Seeking to counter growing pessimism about China’s economy, a top Beijing diplomat on Tuesday rejected the narrative that the country’s once seemingly unstoppable economic machine has entered a period of structural stasis or decline.
Huang Ping, the consul general in New York, sought in bullet-point fashion to address common concerns of foreign investors, including whether it is safe for business executives to visit China, whether corporate data is safe and whether the economy remains open to the outside world.
“Without a doubt, yes,” Huang told attendees of the China Institute’s “Beyond Disruption” conference. “History can predict the future. China is always above and beyond expectation.”
Rolling out a slew of statistics – some dated – Huang argued that China remains resilient, particularly since it joined the World Trade Organization. Trade, economic growth, domestic demand and services are all looking up, he said, as China emerges from its Covid-19 lockdown.
“The predictions of China’s economic collapse have consistently proven false,” Huang said, speaking to a largely sympathetic audience of China-linked companies and business groups. “The bullet train of China’s economy will keep forging on.”
Huang played down the lopsided nature of trade flows in China’s favour even as he chided Washington’s export restrictions on high-end semiconductors and its bid to shift supply chains of other strategic goods away from the Asian giant.
“The interests of China and the US are closely intertwined,” said Huang, who has been posted during his career in Zimbabwe, Canada and 15 years in the US. “Decoupling or the so-called de-risking would end up hurting US businesses.”
But Huang’s message was countered by a less cheery picture sketched during coffee breaks and side panels. The American Chamber of Commerce in Shanghai reported that, based on its most recent survey, member companies may not be pulling up stakes but neither are they terribly optimistic about new investments.
“So that’s a very challenging market overall,” said Eric Zheng, president of the 3,000-member association.
Ronnie Chan, chairman of the Hong Kong-based real estate developer Hang Lung Properties, said that government policies could only go so far in the battle to restore consumer confidence, particularly given the spate of bad news.
Any one of the economic problems Beijing faces could be dealt with but combined represent a huge concern, Chan told the conference, which was held in partnership with the South China Morning Post.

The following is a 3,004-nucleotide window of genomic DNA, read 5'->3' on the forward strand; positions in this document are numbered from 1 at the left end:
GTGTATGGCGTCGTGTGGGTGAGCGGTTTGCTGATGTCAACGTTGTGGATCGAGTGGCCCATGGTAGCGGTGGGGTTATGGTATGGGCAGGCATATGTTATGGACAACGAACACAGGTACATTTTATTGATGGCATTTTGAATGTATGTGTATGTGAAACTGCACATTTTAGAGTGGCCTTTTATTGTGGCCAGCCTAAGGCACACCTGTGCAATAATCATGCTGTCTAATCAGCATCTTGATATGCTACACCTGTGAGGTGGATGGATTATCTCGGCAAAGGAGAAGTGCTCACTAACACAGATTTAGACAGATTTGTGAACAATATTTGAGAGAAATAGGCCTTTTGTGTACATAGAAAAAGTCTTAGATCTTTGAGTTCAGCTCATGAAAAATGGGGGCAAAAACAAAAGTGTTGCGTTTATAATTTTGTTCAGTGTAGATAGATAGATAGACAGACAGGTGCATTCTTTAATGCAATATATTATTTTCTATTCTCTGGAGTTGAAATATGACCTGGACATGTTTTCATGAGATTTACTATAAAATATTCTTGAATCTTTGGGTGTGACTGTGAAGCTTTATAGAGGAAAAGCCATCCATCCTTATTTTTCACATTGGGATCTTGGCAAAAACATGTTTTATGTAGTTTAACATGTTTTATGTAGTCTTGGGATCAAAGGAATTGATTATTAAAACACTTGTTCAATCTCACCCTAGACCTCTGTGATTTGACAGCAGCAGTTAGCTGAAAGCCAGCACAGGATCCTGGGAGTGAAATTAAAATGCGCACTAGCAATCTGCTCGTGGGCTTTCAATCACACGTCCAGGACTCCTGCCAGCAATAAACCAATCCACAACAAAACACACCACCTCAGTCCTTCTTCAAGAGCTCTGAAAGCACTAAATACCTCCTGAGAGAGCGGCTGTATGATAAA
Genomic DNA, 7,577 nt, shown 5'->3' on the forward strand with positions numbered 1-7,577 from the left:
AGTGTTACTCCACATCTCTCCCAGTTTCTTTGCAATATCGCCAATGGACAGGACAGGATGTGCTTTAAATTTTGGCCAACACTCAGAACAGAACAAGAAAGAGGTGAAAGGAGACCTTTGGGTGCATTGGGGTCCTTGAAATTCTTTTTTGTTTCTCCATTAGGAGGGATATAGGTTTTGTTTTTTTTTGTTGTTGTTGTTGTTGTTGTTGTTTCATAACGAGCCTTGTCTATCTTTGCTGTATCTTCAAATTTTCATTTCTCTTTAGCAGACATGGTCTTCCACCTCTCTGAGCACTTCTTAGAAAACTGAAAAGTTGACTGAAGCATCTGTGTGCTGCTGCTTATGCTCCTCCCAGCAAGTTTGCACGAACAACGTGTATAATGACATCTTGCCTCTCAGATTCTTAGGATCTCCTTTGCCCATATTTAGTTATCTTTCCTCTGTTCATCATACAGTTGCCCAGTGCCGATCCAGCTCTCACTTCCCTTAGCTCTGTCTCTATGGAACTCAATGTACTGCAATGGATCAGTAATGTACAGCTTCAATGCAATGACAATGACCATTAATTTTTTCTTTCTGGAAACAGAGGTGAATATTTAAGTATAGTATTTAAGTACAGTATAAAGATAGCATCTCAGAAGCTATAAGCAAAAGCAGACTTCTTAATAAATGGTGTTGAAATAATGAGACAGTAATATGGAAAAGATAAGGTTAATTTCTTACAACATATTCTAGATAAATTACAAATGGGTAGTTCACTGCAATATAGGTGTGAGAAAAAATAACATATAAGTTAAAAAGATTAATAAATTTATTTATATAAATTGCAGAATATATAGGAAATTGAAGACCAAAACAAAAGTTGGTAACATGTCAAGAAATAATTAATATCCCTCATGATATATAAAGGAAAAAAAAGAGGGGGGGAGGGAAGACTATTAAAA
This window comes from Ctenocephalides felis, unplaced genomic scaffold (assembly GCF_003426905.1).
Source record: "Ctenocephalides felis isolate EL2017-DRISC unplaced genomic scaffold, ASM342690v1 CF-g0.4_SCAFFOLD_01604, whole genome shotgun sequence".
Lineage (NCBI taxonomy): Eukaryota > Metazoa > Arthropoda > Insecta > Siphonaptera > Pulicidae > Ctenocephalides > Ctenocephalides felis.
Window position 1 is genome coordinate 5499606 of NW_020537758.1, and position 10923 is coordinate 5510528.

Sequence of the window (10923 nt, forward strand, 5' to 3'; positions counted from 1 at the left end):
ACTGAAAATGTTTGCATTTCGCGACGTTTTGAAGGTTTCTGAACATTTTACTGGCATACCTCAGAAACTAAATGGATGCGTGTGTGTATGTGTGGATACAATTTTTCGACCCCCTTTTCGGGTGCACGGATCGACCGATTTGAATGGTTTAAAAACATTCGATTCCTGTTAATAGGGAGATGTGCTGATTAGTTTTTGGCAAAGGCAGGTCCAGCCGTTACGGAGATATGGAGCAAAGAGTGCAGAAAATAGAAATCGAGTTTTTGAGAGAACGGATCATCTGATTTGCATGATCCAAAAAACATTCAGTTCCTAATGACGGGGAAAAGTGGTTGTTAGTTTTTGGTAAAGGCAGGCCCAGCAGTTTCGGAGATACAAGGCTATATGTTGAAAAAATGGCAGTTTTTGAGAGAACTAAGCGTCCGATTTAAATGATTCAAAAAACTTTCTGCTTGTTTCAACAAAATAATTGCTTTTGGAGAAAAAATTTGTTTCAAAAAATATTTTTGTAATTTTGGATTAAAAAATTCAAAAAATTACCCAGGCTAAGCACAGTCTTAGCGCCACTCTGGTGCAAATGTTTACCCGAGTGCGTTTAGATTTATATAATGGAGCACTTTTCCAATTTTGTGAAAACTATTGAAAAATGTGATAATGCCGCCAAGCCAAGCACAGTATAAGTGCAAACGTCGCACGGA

The Chinese economy faces a “long winter”, he said by video from the Philippines. “Companies perceive, rightly or wrongly, that the government policies are unstable.”
But China has brighter prospects in other sectors, including electric vehicles, smartphones, green technology, leisure industries and healthcare, attendees heard.
Stronger Chinese data in August and some sense that the property sector may have seen its worst suggest that China’s economy may have hit the cyclical bottom, Michael Hirson, head of China research with the 22V research firm, reported recently.
Still, any recovery could be protracted as Chinese economic planners resist the massive stimulus injections they took in the past, wary of worsening an already dire debt load.
“Beijing isn’t coming in with a ‘bazooka’, so investors need to be patient,” added Hirson, a former financial attaché with the US embassy in Beijing.
Even in the tech sector, which China is depending on for future growth, the nation faces major challenges, William Bao Bean, managing general partner with Orbit Startups, argued at Tuesday’s event.
Historically, some 30 per cent of China’s top 30 venture capital firms have been closely integrated with global peers. But mounting US-China technology tensions have induced an exodus of foreign talent, he said.
This comes as Beijing prioritises a select number of scientific and engineering sectors, to the detriment of others, Bean contended.
“China’s economic growth has been driven by innovation, and those innovators are generally no longer able to innovate independently,” he added. “The economic engine is not as much lying flat, but mostly hiding under a rock.”
The generally dour outlook didn’t appear to faze Huang, however, as he projected the image of a bright economic road ahead.
“China’s a land of opportunity, a march of untapped potential,” Huang said. “The objective perception of China and of the opportunities there is not optional for business leaders like you. It’s a strategic imperative.”